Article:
Greenhill identifies four "roots" of boatbuilding, from which, he argues, all boat types derived:
1. Rafts and raft-boats: a craft which is not watertight -- i.e., it does not enclose air. Its buoyancy comes from the buoyancy of the boatbuilding material itself. A "raft-boat" is basically a raft with a more or less boat-like shape, i.e., pointy at the bow, like the Brazilian jangada. Raft building materials include logs lashed together, bundles of reeds, and air bladders like inflated animal skins. Greenhill states that Chinese sampans may have evolved from rafts. The paired illustrations shown below are an intriguing bit of evidence to this effect.
Above: a sophisticated Chinese sailing raft, with movable daggerboards and capable of upwind sailing.
Below: the bottom of this sampan shows similarities to the raft above and lends credence to the theory that the sampan is one of the few extant boat types that derived from rafts, rather than dugouts.
(All images in this post are from Greenhill's book. All may be clicked to magnify.)
2. Skin boats: in which a skeleton built of sticks is covered by a skin, either animal skins or a waterproofed fabric. Obvious indigenous examples include kayaks, umiaks, coracles, and curraghs. These evolved into a very limited number of modern types such as folding kayaks and canoes. (Greenhill states that the basket-boat is a variation of the skin boat. The book, a survey, doesn't give evidence for this conclusion, and I'm skeptical that they share a common ancestry. I suspect that the basket boat may be a fifth, very small, root, which wasn't further developed.)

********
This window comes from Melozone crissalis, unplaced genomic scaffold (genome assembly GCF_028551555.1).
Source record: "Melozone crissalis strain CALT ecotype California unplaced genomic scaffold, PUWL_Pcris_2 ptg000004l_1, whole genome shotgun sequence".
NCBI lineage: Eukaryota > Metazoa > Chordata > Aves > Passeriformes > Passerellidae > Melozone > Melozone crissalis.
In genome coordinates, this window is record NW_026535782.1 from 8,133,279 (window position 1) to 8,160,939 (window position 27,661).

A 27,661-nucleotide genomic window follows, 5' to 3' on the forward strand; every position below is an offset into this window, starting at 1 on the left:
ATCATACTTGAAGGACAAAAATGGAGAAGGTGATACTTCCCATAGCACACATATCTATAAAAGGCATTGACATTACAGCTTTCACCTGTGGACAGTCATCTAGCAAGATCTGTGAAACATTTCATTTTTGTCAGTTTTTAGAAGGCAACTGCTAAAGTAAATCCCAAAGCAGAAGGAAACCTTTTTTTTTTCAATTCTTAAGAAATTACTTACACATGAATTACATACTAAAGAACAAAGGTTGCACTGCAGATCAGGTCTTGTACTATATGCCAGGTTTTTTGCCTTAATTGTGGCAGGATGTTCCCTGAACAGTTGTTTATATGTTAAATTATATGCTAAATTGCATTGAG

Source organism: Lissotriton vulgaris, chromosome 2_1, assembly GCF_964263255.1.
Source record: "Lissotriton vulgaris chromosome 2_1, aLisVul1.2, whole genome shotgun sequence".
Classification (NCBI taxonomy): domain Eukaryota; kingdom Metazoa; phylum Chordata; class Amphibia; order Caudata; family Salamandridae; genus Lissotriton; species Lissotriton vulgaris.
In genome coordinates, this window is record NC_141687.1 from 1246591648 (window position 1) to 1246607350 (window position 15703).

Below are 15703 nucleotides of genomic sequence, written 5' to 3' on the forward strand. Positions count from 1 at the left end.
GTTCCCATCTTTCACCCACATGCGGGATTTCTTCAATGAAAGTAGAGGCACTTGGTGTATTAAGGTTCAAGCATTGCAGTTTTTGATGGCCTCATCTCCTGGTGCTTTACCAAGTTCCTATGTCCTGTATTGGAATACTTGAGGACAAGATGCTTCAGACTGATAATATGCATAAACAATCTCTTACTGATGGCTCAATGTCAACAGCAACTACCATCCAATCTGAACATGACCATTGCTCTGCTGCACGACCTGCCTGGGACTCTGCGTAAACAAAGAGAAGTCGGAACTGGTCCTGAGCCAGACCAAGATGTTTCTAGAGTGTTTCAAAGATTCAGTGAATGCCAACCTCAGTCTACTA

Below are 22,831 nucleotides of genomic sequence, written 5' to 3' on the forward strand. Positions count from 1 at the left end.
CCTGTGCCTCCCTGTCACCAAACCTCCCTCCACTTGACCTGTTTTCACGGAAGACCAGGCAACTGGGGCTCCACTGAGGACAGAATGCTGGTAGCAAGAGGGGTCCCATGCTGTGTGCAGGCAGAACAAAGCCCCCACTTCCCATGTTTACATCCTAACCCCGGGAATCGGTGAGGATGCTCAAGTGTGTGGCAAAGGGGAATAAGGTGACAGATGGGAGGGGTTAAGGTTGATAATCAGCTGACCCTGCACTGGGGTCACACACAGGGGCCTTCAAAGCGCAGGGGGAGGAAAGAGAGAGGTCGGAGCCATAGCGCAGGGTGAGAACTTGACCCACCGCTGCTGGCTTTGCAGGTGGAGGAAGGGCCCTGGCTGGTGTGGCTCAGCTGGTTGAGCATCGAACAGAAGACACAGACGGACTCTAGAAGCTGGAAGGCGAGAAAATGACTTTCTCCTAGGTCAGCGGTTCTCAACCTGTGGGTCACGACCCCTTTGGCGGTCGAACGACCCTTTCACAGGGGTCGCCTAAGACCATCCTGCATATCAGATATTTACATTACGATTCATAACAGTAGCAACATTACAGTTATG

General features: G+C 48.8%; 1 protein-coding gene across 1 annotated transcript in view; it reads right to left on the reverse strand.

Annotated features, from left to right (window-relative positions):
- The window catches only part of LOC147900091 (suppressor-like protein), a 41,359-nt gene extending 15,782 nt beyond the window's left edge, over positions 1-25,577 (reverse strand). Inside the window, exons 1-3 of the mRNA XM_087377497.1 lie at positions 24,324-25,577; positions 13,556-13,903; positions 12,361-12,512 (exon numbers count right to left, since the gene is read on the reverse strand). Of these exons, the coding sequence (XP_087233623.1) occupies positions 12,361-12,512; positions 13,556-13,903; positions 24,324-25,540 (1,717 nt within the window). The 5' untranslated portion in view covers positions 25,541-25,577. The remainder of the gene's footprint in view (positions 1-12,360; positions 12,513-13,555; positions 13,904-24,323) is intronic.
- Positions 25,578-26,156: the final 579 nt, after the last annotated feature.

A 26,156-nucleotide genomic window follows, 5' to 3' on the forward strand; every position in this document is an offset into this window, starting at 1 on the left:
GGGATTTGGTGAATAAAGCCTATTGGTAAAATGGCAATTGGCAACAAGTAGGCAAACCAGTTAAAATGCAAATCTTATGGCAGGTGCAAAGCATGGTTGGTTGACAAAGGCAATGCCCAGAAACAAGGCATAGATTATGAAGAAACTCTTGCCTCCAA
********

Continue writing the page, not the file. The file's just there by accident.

3. Bark boats: the American birch bark canoe being the obvious example, and the only well-developed one.
4. Dugouts. A hollowed log in its earliest iterations, the dugout was elaborated and expanded upon in many directions, and evolved into most of the boat types we know today. The evolutionary process took place in many phases, at many times and in many places, and it was far from a smooth, linear movement -- which is why we have such a diversity of plank-built boats today.
A log that has simply been hollowed out has limited seaworthiness and, as they get larger, they become quite unhandy. Simply but, they're too narrow and too shallow. The first stage of evolution, then, was the "expanded" dugout, in which the hollowed log is heated from the inside (top image in the graphic below) , usually with boiling water, and its sides are then forced apart with shores (left bottom). Not only does this increase the beam, but it forces the ends upward, creating a true "boat" shape that is both more aesthetically pleasing and more seaworthy.
The process does, however, make the boat even shallower (i.e., reduces freeboard), so the next step is to "extend" the hull by the addition of a single plank on each side (right bottom). Different cultures invented different methods of fastening the plank: pegs, stitches, mortise/tenon joints, dovetail inserts, and so on.
This was probably how plank-built boatbuilding got its start in Western culture. But since evolution doesn't progress linearly, it didn't work that way in all cultures and at all times. The Polynesian outrigger canoe, for example, is a dugout that is often extended but not expanded. The large cedar dugouts of the Pacific Northwest were expanded but often not extended. Of course, the Indians of the Pacific Northwest had enormous trees with which to work.
The balam (below), from the Bay of Bengal, is a sewn boat that Greenhill calls the "ulimate development" of the expanded-and-extended dugout. Based on a dugout hull that essentially acts like a backbone keel, it has been extended by the addition of five strakes.A balam from the Bay of Bengal